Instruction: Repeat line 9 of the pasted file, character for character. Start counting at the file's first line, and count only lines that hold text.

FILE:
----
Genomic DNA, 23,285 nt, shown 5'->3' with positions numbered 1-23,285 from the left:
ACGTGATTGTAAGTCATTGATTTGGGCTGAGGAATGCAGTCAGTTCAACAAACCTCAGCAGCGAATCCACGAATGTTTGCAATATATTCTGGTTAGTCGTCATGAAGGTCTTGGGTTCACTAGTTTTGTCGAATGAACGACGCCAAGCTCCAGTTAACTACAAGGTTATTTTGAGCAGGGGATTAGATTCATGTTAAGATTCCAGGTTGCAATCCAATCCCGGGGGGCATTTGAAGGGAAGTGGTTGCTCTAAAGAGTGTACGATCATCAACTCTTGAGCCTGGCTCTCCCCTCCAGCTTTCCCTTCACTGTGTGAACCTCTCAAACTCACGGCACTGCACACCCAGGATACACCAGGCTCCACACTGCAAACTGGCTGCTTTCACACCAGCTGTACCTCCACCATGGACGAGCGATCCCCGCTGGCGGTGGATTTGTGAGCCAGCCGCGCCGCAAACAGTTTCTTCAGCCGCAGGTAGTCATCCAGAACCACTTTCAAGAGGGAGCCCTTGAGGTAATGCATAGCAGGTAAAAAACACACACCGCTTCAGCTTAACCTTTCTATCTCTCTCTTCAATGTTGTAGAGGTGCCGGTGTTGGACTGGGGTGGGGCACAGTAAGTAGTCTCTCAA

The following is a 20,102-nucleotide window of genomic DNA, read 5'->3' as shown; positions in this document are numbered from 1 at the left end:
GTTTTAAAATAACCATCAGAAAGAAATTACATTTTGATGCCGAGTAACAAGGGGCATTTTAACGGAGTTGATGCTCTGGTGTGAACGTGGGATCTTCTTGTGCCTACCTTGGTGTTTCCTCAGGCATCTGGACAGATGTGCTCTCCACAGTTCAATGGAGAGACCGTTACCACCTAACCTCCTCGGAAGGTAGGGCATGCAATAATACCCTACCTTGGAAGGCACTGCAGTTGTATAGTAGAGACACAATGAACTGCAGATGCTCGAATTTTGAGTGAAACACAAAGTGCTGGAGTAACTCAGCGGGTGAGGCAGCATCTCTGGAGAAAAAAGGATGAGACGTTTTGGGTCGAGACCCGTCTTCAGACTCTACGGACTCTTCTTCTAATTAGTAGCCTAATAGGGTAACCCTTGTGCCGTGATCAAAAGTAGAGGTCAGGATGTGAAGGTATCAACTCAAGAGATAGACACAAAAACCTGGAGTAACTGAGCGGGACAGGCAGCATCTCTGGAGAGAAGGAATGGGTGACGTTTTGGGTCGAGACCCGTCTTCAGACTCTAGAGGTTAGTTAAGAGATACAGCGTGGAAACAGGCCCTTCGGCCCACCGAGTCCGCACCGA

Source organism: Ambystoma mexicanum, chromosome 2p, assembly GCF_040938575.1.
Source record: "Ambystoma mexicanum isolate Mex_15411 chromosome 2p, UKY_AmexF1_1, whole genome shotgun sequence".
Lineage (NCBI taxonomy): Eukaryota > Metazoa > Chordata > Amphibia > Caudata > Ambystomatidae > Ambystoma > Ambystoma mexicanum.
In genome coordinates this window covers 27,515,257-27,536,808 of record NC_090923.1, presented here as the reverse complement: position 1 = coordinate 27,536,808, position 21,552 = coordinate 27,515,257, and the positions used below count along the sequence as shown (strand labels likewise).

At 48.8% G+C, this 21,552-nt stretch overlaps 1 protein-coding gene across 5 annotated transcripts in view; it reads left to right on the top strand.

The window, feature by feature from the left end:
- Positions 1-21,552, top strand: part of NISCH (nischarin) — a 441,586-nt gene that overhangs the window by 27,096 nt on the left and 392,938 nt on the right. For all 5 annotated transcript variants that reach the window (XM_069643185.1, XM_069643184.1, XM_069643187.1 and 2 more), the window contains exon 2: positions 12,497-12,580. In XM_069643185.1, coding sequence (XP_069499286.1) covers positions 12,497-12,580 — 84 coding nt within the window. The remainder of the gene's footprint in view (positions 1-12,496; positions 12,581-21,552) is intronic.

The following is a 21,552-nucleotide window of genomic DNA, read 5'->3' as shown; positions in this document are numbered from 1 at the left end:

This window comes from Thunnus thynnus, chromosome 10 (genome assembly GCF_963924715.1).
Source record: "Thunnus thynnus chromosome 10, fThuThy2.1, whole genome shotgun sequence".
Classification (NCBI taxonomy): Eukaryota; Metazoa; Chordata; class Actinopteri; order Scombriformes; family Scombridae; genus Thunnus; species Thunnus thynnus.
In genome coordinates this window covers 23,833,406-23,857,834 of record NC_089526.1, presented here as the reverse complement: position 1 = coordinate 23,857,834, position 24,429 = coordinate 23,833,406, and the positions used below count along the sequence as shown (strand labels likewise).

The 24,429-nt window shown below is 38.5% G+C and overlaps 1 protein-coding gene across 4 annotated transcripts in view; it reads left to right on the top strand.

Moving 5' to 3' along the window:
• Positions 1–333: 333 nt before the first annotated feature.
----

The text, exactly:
At 48.8% G+C, this 21,552-nt stretch overlaps 1 protein-coding gene across 5 annotated transcripts in view; it reads left to right on the top strand.